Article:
As you are interested in very specific items, using an aggregate PPP measure like the ones provided by the World Bank (which are as aggregate as the GDP or private consumption), or the Big Mac index is not very good idea. This answer explains in some detail how PPPs are calculated ((the bottom line is that aggregate PPPs include a whole range of products; see here for more details).
If you are interested in just a few products, or maybe a single product (steel), as one of your comments suggest, you have to look into a more dissagregate PPP. You can find it here. These PPPs are still quite aggregate (for example, in the Classification tab you can find the full list). In your case, you might be interested in the Gross Fixed Capital Formation: Construction index. See here for more details on what this index includes. Notice that this is still quite an aggregate measure of PPP. Another drawback is that this is only available for either 2011 or 2005.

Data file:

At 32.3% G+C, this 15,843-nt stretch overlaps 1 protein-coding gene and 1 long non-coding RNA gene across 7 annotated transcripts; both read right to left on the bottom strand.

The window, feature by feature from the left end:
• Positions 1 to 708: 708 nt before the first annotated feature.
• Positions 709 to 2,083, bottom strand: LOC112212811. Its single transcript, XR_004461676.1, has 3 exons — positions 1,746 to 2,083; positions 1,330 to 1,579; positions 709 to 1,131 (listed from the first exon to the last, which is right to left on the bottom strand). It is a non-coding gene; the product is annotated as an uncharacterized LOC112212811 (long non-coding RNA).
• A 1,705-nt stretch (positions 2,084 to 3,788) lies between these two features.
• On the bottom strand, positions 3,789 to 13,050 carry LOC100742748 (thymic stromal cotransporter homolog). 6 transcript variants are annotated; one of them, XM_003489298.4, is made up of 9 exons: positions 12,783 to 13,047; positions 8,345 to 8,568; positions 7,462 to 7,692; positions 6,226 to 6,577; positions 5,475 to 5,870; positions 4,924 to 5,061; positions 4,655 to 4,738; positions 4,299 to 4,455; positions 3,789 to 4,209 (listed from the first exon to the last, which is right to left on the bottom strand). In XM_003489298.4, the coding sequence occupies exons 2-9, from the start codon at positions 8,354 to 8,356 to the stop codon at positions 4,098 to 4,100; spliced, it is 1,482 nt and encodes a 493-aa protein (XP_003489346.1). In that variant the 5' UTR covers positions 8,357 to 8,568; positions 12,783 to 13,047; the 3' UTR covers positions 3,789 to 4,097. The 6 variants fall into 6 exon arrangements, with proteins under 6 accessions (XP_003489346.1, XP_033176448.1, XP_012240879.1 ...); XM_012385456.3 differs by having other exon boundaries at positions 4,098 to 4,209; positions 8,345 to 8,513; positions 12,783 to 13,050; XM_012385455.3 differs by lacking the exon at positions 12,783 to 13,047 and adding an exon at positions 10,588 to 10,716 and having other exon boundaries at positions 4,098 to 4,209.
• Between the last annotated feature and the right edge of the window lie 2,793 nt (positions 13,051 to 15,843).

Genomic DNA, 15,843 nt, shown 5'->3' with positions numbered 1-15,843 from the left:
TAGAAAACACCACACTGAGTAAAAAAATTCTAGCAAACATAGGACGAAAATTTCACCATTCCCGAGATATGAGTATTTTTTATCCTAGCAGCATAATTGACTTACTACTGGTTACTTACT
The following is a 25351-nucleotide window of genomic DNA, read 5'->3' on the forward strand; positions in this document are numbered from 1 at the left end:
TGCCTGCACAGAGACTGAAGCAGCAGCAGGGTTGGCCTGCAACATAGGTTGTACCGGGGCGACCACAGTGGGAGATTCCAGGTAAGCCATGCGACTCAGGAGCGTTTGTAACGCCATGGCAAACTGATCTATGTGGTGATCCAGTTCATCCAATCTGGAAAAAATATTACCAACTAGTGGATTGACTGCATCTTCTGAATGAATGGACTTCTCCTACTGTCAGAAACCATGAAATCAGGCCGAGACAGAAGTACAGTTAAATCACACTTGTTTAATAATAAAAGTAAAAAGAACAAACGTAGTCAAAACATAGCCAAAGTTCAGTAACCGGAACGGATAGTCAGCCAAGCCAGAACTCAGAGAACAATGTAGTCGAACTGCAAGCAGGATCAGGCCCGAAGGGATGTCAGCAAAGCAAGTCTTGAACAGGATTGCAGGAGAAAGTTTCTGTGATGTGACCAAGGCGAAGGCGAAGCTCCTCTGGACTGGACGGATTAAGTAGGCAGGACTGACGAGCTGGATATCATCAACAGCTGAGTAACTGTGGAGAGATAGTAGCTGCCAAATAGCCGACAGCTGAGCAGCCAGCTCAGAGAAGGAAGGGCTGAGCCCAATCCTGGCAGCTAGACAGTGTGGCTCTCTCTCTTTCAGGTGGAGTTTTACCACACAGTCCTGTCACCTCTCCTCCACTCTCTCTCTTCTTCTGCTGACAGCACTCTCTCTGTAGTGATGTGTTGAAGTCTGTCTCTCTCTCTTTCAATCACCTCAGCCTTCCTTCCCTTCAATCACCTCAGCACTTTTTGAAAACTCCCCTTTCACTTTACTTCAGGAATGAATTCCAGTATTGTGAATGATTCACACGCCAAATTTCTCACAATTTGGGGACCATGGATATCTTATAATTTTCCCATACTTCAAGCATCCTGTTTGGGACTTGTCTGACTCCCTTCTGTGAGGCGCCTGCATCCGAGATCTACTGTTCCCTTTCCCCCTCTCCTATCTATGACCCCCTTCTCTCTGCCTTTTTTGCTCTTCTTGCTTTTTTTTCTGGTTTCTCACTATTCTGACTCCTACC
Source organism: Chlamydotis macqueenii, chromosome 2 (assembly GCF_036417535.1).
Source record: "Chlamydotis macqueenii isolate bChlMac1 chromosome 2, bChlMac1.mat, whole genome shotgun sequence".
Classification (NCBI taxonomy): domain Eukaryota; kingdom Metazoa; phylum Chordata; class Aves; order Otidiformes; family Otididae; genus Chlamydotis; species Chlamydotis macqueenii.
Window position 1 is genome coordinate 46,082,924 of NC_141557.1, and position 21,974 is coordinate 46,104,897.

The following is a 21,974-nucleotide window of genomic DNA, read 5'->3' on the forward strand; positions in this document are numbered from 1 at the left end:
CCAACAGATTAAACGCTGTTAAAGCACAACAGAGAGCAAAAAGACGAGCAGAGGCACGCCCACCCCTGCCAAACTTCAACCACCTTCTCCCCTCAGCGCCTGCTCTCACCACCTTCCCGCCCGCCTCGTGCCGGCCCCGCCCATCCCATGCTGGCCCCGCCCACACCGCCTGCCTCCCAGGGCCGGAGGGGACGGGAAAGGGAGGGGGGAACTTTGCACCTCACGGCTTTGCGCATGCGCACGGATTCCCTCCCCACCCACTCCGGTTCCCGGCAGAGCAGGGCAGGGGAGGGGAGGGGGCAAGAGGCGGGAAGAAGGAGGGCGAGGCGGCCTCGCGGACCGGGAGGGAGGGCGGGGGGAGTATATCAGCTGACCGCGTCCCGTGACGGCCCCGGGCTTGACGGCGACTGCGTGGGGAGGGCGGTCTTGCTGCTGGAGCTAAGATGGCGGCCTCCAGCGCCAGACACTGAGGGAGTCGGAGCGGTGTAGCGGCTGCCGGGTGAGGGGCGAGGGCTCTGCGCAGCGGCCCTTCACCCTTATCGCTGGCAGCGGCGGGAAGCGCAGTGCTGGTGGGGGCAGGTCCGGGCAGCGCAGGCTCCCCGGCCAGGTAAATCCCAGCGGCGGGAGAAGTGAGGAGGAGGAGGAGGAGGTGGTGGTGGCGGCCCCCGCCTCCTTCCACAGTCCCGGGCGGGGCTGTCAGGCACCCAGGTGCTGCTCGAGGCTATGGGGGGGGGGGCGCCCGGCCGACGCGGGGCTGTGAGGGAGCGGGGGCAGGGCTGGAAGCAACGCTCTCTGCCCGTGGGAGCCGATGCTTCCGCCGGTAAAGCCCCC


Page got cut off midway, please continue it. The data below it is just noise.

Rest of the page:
A final note is that you are normally one adjusts for PPP when the interest is in comparing cost of living or wellbeing across countries. Adjusting for PPP makes less sense when the comparison is for example about the cost of sourcing a material from different countries. Here, exchange rates is what you need, as this reflects the actual cost for firms of selling/buying a product in different markets. As you do not provide the context of your question, it is not possible to tell whether PPP is pertinent or not to you.